(3.) These facts taken in connection with the great ignor ance and darkness of the human mind on moral and religious subjects afford a strong presumption that the benevolent Creator will make to the inhabitants of this world who are so evidently yet in a state of trial, a further revelation of his will.
Now if this argument is good, so far as it goes, I see not why we may not reasonably go still further.
Since the above are facts, and since it is also a fact that when the subject is duly considered (and the more thoroughly the better) there is manifestly a great difficulty in the exercise of mercy without satisfaction being made to publish justice, and since the benevolence of God would not allow him on the one hand to pardon sin at the expense of public justice, or on the other to punish or execute the penalty of law if it could be wisely and consistently avoided, these facts being understood and admitted, it might naturally have been inferred that the wisdom and benevolence of God would devise and execute a method of meeting the demands of public justice that should render the forgiveness of sin possible. That the philosophy of government would render this possible is to us manifest. I know indeed that with the light the gospel has afforded us, we much more clearly discern this than they could who had no other light than that of nature. Whatever
might have been known to the ancients and those who have not the bible, I think that when the facts are announced by revelation, we can see that such a governmental expedient was not only possible, but just what might have been expected of the benevolence of God. It would of course have been impossible for us, a priori, to have devised or reasonably conjectured the plan that has been adopted. So little was known or knowable on the subject of the trinity of God without revelation that natural theology could perhaps in its best estate have taught nothing farther than that if it was possible, some governmental expedient would be resorted to and was in contemplation, for the ultimate restoration of the sinning race who were evidently spared hitherto from the execution of law and placed under a system of discipline.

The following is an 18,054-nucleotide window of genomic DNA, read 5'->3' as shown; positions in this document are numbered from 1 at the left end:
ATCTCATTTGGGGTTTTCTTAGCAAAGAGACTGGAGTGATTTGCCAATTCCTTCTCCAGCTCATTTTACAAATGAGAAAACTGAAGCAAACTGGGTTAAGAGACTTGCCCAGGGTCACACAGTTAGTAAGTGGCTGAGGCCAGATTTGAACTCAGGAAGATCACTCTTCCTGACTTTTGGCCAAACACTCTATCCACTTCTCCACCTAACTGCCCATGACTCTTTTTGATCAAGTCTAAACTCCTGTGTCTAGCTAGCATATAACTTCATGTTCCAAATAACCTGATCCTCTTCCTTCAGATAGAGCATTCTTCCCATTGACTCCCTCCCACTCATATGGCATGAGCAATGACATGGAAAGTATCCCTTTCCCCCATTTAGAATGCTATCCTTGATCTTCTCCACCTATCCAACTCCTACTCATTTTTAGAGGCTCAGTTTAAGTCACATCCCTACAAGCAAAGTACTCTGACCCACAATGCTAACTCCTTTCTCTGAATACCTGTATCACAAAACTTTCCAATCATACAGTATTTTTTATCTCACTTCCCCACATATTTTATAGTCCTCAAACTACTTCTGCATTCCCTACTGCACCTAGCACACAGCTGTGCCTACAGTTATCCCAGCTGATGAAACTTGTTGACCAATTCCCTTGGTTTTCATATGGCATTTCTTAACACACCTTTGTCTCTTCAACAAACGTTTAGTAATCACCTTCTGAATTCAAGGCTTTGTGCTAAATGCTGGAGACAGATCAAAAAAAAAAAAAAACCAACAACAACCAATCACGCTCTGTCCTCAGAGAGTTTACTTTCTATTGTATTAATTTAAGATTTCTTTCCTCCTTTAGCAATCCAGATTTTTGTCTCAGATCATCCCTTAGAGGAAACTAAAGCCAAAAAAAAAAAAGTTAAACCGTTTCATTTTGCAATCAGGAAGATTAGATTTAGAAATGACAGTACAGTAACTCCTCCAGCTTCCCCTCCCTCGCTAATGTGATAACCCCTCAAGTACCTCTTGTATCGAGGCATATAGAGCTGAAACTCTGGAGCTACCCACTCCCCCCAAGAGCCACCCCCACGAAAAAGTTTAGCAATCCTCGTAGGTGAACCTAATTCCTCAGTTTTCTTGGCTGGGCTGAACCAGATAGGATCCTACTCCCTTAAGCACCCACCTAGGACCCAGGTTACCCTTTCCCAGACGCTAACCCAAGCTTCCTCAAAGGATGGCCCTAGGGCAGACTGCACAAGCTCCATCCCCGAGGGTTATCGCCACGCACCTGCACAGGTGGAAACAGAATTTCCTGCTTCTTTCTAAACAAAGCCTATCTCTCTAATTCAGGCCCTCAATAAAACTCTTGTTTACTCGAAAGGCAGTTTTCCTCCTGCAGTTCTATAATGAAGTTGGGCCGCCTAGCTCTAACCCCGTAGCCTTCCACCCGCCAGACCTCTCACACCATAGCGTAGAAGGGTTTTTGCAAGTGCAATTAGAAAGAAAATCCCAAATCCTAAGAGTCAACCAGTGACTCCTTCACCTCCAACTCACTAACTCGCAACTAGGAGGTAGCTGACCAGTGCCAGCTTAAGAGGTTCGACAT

But since the gospel has announced the fact of the atonement, it appears that natural theology or governmental philosophy can satisfactorily explain it; that reason can discern a divine philosophy in it.
Natural theology can teach,
1. That human nature is in a fallen state, and that the law of selfishness, and not the law of benevolence, is that to which unreformed men conform their lives.
2. It can teach that God is benevolent, and hence that mercy must be an attribute of God.
3. Consequently that no atonement was needed to satisfy any implacable spirit in the divine mind; that he was sufficiently and infinitely disposed to extend pardon to the penitent, if this could be wisely and safely done.
4. It can also abundantly teach that there is a real and a great difficulty and danger in the exercise of mercy under a moral government, and supremely great under a government so vast and so enduring as the government of God; that under such a government the danger is very great that the exercise of mercy will be understood as encouraging the hope of impunity in the commission of sin.